FFT also used the cells on the map grid to more effect than FFTA does.  During many commands, FFT colored the squares under characters to indicate whether they were friend or foe.  In FFTA, ally and enemy classes are colored slightly differently (so a friendly assassin looks a little different than an enemy one), but it’s a subtle difference and take more time to learn.  FFT also showed the area of effect of abilities.  You’d pick an ability, it would show you the range of that ability, you picked a square as the target, it showed you the area that the ability would affect.  In FFTA, you see the range, but when you pick a target it only shows you what units will be hit by the ability; you don’t get to see the ability’s full range.  This is somewhat simplified by the fact that all area-effect abilities are a simple plus sign around the target square, but you still have to know the the ability is an area-effect one, which (as far as I could tell) cannot be learned except by trial and error.  There were a couple of “Target Area Forbidden” laws I violated because I didn’t actually realize that it was an area-targeting ability.

In general, the descriptions on a lot of abilities were lacking.  In FFT, you could see the range, area, height tolerance, and elemental attributes of any ability (assuming they applied).  FFTA shows almost none of those.  Ranged weapons indicate their range, but spells and abilities don’t.  Nothing mentions area or height tolerance, and elements are only mentioned haphazardly.  On at least one occasion, I violated a law forbidding a particular element because I didn’t realize the ability had that element (the Illusionist ability Star Cross is Holy elemental; based on that, I suspect that Stardust is Dark elemental).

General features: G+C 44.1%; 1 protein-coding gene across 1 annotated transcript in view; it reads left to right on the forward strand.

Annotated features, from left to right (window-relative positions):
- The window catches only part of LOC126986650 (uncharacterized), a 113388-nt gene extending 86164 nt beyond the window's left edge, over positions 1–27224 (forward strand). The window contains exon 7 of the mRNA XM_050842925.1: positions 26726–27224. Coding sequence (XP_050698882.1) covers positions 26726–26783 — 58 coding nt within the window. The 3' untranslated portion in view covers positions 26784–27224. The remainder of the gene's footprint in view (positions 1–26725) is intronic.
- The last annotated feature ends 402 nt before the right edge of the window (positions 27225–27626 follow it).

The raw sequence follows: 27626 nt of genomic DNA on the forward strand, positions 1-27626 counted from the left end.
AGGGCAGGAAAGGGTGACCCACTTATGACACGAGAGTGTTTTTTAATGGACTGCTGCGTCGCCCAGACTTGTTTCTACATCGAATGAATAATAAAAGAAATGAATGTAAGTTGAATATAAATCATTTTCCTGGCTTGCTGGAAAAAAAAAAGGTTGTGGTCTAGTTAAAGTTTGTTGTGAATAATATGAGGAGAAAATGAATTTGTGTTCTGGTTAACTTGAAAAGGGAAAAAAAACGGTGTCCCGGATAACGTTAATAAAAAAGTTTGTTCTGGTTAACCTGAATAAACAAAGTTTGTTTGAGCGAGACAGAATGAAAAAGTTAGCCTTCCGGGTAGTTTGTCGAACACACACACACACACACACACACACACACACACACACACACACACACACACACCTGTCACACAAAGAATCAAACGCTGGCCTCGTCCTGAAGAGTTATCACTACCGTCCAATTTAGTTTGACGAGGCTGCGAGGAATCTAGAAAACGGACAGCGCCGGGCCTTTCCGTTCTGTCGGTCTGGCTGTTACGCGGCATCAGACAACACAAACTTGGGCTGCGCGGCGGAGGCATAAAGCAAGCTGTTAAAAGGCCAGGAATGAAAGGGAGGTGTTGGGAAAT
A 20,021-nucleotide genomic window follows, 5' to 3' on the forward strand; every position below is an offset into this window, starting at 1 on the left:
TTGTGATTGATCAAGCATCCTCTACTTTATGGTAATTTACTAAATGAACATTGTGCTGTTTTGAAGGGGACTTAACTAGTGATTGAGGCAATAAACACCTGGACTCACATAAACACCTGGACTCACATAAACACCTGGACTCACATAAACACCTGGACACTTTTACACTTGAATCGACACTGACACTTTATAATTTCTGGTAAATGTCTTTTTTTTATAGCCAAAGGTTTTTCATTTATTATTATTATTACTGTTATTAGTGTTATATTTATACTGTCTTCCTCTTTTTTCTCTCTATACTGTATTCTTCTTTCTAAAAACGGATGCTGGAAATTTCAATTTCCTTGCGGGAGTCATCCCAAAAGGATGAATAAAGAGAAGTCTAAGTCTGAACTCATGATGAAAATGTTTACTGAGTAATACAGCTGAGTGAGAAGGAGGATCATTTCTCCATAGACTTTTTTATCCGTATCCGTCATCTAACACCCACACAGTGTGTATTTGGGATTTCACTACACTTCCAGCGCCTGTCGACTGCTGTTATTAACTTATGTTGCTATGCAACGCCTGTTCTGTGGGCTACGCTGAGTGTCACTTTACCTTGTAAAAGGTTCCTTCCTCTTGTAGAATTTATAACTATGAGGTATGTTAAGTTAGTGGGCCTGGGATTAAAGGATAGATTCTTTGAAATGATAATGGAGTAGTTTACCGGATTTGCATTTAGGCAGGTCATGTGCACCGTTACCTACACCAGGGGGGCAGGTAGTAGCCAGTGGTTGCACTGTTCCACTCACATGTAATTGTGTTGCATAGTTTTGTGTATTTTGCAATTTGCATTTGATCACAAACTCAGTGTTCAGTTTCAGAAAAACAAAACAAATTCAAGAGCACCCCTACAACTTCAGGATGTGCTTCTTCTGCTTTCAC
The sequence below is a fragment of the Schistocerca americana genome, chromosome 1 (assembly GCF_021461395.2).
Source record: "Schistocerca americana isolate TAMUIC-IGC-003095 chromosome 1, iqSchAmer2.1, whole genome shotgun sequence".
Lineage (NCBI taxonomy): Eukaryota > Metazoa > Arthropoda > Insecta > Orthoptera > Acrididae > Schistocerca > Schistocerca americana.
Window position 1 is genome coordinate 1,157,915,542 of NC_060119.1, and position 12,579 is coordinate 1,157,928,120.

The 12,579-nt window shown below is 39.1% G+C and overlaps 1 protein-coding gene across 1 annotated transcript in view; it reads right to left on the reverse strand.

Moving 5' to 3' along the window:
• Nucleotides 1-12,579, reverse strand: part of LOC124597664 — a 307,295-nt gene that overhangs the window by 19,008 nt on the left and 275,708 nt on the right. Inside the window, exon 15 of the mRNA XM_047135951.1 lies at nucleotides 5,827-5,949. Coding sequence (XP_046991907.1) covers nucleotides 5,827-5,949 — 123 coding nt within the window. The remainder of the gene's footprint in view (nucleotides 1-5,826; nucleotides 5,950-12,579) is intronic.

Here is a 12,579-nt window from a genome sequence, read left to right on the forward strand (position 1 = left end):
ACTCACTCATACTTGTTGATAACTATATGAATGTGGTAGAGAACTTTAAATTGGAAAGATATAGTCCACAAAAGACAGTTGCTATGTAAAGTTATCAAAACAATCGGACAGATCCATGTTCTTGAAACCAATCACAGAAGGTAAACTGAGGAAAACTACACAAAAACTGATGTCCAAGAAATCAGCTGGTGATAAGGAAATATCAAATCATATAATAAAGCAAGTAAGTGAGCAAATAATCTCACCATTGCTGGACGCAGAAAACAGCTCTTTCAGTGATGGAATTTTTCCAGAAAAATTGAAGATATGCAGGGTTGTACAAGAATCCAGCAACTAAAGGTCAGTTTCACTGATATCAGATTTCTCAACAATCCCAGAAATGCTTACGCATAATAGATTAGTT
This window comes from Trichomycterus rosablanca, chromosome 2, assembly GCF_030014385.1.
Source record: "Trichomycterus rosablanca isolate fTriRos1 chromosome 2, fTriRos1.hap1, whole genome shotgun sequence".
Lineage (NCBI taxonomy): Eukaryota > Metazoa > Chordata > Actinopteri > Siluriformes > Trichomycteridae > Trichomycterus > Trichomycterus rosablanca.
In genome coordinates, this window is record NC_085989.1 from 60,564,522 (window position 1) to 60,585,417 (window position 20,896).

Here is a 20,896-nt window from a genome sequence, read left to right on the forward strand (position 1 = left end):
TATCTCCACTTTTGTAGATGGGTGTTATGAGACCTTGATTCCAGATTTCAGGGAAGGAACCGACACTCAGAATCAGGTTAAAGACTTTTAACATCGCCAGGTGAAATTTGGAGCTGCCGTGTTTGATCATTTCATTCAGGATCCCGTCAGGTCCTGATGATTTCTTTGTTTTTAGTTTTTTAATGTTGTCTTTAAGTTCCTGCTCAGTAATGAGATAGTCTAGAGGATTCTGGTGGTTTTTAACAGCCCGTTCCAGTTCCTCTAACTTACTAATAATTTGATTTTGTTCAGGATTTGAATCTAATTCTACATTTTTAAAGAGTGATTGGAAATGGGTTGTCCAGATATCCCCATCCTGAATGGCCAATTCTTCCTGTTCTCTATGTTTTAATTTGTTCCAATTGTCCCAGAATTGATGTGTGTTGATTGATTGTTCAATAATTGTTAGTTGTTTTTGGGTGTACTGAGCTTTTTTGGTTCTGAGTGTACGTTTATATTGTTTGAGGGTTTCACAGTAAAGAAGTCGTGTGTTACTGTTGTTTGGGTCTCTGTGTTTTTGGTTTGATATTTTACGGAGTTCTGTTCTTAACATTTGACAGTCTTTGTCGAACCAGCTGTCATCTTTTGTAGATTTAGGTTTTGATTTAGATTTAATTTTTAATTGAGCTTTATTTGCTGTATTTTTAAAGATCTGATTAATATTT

Both FFT and FFTA have the property that obstacles (buildings, trees, other people, etc.) can block missile weapons.  (And arrows can be arced over some obstacles, but bullets cannot.)  If something blocks the path in FFT, the game shows the success percentage as 0%.  FFTA has no such luxury; the shot will still be blocked, but you can’t tell that it will be.

Because of the nature of learning abilities and the fact that all action abilities are learned from weapons, I ended up with a lot of weapons.  It took a significant amount of time to scroll through the entire list and finding particular weapons was somewhat daunting.  (Though not too hard, really, thanks to automatic sorting of the list.)  This is really a minor complaint, since there’s really no way to avoid it and the interface does a good job of compensating.

Final stats.  At the time I beat the game:

  • I’d spent just over 71 hours of gametime
  • There were 12 people in my clan (of which there were about 8 I used regularly)
  • Marche was the highest-level character, at level 34
  • I had roughly 1.4 million gil
  • One character had mastered a class (Black Mage)
  • I had completed 243 missions

Note that the game continues after you beat it.  You can save game clear data to your save game and things continue after that.  I’m still working on this part, but there seems to be a little more plot and there are actually other characters that have joined my clan.

Overall, I’m very happy with the game.  It works very well on a GBA and has provided me with many hours of gaming fun.  I wish the plot had been better, if not as good as FFT, but it’s a good game despite that.

Postscript: There’s lots more that I’d like to mention, like the ability to change equipment, abilities, and jobs while placing people onto the battlefield; the fact that you can see the battlefield before placing people; the obtaining and placing of lands that works so much like Legend of Mana; and a bunch of other things that I wanted to put in, but this will do for now.